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Thursday, December 22, 2011

Corporate logo tattoos

            Although I heard this a few days ago, I reheard the news that one of the new points of the new bargaining agreement between Major League Baseball and the players union is a ban on players getting corporate logo tattoos.  Doing a little research, it appears that there is one player with tattoos who may have such a tattoo among all the body art on his upper torso. 

            I write on this in that, as a believer in Jesus, I realize that the admonition on tattoos in the Old Testament was connected to the religious significance that some of the peoples near Israel had in their use, therefore meaning some form of idol worship.  As a sports fan, I am familiar with an NFL Films piece on the Raiders, which shows a man in a leather vest opening it up to show a picture of the recently departed head man Al Davis on his chest.  I couldn’t help but think that, in a unthinking way, that was somewhat like idol worship again.

            I decided to do a little research on the net and stumbled across the following article: .  In  Corporate Logo Tattoos: Literal Corporate Branding? by Angela Orend-Cunningham of University of Louisville, she writes about the trend towards persons getting corporate logos on their body as a connection between postmodern society and persons relating corporate branding, although not necessarily product, to their life.  She speaks particularly of the relationship between the Nike swoosh and their catch phrase “Just Do It”, which, of course, is full of postmodern philosophical meaning.  One aspect of our society is the muddying of the waters between serious thought and unthinking impulse masquerading as serious thoughts.

            One of the blogs I get a feed on is Felicity Dale’s .  On her December 12, 2011 entry, she credits some persons whose writings have taught her, and she mentions a missionary named David L. Watson (  I went there, where appeared his latest entry, dated November 1, 2011. Watson makes an interesting point of comparing aspects of secular western society to animism, and traditional parts of our society, particularly capitalism, to a creative worldview.  Conversely, though, I could argue the exact opposite point as he is attempting to make.  First, until less than two centuries ago, within “Christian cultures”, the word “creative” was reserved for God’s acts in Genesis 1, and never used for human acts of discovery, be it scientific or artistic. Second, because of the change in our culture, capitalism in its most powerful forms acts as the worship of money, and honest, moral persons are passed over for advancement over the persons who will do anything to advance sales.  One must remember that “sales specialists” only go back to the snake oil salesmen of the 1850’s.  Each generation of persons getting burned by sales lies, then half-truths, then carefully worded phrases, hasn’t improved the honesty of sales organizations, only their subtlety.  Conversely, the Occupy Wall Street movement is made up, in part, with intelligent, honest, and many times homeless persons who know the people with money and power have shafted them in favor of the unethical.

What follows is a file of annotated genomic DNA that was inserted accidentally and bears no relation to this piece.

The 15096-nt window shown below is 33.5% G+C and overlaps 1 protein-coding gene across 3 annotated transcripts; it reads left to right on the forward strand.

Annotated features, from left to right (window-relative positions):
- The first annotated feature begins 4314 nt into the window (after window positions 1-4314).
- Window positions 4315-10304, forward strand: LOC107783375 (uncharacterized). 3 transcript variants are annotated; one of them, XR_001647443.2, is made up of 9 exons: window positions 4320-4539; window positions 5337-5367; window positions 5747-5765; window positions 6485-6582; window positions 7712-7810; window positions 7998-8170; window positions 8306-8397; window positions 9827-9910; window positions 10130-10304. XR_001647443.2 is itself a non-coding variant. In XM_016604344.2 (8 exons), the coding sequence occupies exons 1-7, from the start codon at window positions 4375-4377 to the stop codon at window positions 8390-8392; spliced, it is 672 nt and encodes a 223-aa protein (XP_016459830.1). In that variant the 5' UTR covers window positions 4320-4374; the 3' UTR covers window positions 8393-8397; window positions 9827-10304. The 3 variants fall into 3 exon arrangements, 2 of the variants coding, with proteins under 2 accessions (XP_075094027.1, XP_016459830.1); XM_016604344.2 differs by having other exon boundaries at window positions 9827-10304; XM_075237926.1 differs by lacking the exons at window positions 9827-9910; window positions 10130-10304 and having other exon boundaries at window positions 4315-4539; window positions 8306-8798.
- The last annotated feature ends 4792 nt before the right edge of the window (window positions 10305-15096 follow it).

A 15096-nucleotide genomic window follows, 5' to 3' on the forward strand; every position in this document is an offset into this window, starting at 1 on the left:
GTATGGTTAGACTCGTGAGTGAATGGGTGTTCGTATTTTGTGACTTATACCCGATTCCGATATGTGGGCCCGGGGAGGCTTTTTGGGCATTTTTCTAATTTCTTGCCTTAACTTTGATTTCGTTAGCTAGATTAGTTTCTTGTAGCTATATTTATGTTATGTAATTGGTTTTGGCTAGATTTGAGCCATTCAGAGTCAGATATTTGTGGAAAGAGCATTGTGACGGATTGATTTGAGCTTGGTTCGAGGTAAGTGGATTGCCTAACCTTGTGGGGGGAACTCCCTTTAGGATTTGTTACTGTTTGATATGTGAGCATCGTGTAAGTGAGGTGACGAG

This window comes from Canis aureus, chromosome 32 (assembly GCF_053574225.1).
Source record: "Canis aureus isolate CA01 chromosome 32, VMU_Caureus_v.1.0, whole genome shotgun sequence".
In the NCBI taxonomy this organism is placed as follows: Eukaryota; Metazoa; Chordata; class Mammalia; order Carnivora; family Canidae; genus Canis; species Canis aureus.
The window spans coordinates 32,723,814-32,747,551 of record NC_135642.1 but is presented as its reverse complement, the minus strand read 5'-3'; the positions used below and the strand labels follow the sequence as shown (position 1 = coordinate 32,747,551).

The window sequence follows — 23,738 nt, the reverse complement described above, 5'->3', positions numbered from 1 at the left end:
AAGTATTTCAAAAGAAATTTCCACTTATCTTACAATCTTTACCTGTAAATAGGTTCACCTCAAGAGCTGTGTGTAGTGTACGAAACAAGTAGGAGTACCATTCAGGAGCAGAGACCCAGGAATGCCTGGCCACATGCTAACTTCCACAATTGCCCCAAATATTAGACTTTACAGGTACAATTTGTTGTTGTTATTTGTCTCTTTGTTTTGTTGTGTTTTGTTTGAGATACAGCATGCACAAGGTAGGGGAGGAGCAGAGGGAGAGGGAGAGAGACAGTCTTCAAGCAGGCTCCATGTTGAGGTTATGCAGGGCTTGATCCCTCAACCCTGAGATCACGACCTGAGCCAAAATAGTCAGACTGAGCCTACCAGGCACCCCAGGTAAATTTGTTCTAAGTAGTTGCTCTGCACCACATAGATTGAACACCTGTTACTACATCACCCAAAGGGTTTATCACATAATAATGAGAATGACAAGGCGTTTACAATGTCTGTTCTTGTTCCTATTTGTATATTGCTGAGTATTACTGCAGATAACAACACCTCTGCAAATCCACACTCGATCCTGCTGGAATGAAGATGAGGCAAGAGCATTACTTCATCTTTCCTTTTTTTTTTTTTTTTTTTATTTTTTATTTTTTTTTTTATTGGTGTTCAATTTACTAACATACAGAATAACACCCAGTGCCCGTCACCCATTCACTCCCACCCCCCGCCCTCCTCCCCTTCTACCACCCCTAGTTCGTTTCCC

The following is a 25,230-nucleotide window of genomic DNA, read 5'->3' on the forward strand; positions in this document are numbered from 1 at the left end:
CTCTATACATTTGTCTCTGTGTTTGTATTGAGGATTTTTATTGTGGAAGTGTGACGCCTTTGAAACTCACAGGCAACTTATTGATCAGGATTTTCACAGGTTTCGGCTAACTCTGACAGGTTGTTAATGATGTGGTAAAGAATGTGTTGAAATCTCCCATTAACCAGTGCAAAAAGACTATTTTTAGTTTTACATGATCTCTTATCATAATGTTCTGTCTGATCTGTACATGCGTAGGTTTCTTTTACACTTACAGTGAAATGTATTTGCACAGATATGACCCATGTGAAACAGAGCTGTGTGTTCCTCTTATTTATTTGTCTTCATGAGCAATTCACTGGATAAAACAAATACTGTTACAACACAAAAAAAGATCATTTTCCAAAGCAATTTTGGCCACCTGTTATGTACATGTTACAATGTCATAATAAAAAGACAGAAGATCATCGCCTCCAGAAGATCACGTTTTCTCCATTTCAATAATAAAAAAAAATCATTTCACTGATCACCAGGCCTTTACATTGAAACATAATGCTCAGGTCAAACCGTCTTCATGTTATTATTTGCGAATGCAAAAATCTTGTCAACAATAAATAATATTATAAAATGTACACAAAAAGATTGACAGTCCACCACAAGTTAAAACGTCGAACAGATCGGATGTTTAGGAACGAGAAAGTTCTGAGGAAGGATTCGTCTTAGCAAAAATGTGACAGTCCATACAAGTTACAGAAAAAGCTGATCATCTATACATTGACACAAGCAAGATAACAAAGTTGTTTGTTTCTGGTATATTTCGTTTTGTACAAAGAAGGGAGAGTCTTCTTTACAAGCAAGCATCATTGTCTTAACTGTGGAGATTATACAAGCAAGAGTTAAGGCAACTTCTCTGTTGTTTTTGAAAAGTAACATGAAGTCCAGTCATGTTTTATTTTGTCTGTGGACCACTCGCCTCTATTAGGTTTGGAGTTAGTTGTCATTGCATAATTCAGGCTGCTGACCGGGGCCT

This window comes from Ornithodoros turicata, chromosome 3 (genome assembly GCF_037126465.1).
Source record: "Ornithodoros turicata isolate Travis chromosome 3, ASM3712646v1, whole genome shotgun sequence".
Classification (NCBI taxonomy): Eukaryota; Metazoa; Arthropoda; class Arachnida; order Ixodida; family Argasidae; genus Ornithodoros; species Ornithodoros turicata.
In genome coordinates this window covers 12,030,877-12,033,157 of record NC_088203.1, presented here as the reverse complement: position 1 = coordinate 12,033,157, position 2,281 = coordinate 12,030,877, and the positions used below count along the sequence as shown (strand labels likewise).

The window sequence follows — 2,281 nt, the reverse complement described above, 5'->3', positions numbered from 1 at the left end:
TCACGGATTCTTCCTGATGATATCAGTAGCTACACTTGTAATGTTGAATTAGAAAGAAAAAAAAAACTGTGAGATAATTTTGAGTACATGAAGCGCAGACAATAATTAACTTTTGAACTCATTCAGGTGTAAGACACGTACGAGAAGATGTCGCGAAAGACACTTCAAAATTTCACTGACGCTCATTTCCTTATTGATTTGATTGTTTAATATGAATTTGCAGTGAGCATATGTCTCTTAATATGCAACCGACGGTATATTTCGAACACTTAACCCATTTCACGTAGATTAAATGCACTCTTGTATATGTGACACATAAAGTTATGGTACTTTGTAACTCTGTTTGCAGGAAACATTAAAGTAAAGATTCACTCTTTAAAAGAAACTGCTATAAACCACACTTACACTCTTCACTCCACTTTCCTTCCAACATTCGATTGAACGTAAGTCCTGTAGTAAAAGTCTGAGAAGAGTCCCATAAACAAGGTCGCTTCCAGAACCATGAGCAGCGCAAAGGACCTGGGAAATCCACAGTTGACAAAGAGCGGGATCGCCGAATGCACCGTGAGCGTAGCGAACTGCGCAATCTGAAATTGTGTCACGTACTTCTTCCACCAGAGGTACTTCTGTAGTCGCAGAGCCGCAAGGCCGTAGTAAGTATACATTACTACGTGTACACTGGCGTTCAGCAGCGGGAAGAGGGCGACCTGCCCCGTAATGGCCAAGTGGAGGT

It appears Watson lives in San Jose, CA, so I would imagine that he is aware of what I just said.  I also recognize that, given what he does, my point may be that important to him, while I, as a person who has worked at bottom level jobs for my career since college, see this point as being of great importance.  Also, we are both correct.  We are just looking at different aspects of the same issue in a complex world.     

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